Here’s How Network Operators Can Handle the 100x Explosion in Bandwidth Expected with 5G and Fiber Deep Deployments
April 14, 2020
By Fady Masoud
Director, Solutions Marketing
Major sporting events have always been a challenge for wireless operators due to the huge number of people in one place. While the competitive heat may be on, with plenty of action taking place on the field, it’s impossible not to notice how many spectators are communicating in real time over social networking platforms. Many even hold their smartphones aloft to capture the excitement, live-streaming high-quality footage over current 4G networks.
To put things into perspective, live-streaming an HD video typically consumes 5 megabits per second (Mb/s), while broadcasting in 4K is five times higher at 25 Mb/s. Multiply this number by the total number of individuals live-streaming and you’ll quickly realize the order of magnitude of the strain this puts on the network.
No matter what type of wireless and optical infrastructure is in place, these crowded events often cause network congestion and slowdowns due to the limited capacity to aggregate traffic from the cell towers to the rest of the optical network.
The world is on the verge of the widespread deployment and commercialization of 5G, with the first “5G Superbowl” having taken place earlier this year, and this new fifth-generation wireless is expected to be 100 times faster than the existing 4G network. This demands a 10-fold increase in access network capacity, in addition to an increase in the number of endpoints by five to 10 times.
Network operators’ traffic aggregation challenges are far from being history – those challenges with only be exacerbated with this unprecedented demand for capacity, unless a new, disruptive technology that is ready for the 5G era can be used.
Traffic aggregation challenges have existed since the inception of optical networking due to a significant misalignment between actual traffic patterns and the technology used to transport that traffic. Network traffic patterns, particularly in metro networks, are overwhelmingly hub and spoke – i.e., numerous endpoints generate traffic that is aggregated by a small number of hub locations. In contrast, optical connectivity solutions have been implemented using strictly point-to-point technology.
The result is an extremely inefficient transport architecture that requires large numbers of bookended transceivers, as well as numerous intermediate aggregation devices to “up-speed” traffic flows.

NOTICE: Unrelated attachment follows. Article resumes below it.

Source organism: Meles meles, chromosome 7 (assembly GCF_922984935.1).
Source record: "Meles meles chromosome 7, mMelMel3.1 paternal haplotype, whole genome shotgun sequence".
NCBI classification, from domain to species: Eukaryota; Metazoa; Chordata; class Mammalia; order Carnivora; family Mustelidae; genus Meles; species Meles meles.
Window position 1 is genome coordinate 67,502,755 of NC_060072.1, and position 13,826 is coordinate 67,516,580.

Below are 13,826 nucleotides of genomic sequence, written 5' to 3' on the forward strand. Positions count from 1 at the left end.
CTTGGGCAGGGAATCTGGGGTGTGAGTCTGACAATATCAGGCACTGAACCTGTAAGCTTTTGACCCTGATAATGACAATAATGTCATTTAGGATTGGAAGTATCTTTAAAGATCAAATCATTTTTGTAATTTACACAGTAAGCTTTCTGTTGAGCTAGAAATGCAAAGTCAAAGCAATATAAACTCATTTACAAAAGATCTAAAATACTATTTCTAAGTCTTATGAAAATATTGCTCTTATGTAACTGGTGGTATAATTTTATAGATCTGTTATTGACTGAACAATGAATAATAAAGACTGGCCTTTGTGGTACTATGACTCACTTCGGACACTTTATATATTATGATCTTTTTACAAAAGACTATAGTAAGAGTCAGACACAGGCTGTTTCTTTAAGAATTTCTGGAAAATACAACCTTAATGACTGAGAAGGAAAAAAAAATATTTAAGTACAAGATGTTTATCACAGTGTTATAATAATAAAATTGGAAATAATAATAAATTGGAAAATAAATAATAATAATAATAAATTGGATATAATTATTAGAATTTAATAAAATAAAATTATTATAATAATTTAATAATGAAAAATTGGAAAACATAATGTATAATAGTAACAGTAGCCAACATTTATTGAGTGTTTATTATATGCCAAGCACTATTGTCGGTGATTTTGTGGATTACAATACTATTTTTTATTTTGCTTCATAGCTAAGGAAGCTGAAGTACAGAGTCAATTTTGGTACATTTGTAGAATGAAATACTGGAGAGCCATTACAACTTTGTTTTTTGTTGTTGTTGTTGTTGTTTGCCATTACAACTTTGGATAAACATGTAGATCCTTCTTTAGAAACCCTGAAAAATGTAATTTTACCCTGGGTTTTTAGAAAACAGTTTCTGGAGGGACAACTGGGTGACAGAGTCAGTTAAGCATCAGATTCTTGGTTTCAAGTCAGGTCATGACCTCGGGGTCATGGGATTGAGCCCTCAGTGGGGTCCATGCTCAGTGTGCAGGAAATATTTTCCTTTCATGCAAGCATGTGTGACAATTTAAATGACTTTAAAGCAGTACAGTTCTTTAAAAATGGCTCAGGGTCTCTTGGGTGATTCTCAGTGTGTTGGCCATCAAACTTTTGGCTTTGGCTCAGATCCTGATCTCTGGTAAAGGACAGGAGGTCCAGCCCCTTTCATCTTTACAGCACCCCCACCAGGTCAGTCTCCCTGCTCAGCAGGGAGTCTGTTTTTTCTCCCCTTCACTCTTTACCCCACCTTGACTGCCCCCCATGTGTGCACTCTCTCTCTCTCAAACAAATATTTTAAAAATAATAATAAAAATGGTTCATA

This is about to change with the introduction of XR optics.
As discussed in a previous blog post, XR optics leverages the latest innovation in Nyquist subcarriers to enable a single transceiver to generate numerous lower-speed subcarriers that can be independently steered to different destinations in an optical network. The benefits are game-changing.
As a matter of fact, joint network modeling exercises with network operators have shown potential total cost of ownership savings of up to 75% over five years when using XR optics rather than conventional point-to-point traffic aggregation methods.
The savings are achieved through a dramatic reduction in the number of transceivers, more efficient utilization of routers and switches, the elimination of intermediate packet aggregation sites, ongoing operational expense reductions (power consumption, footprint, truck rolls, etc.), and finally the ability to dynamically scale endpoint capacity without the need for network re-engineering or site visits.
XR optics continues to create a “wow factor” with network operators due to its innovative, game-changing benefits and its ability to solve a problem that has perplexed aggregation network operators for over 50 years.
Infinera recently announced that we are working closely with an ecosystem of partners to collaborate on technology development to bring a new class of XR optics-based, interoperable coherent optical transceivers to market and broaden their industry application and use cases.
This collaboration with two industry leaders in designing and manufacturing innovative optical and photonic products and modules, II-VI and Lumentum, is another proof point of the potential of XR optics as an innovative and disruptive technology that network operators can greatly benefit from.
As the industry continues its progress in bringing XR optics to market and reshaping the way traffic is aggregated in the era of 5G, the concept behind the technology will continue to wow more customers eager to solve metro aggregation challenges once and for all.
Dive in for more details on how XR optics can make your traffic aggregation problems a thing of the past.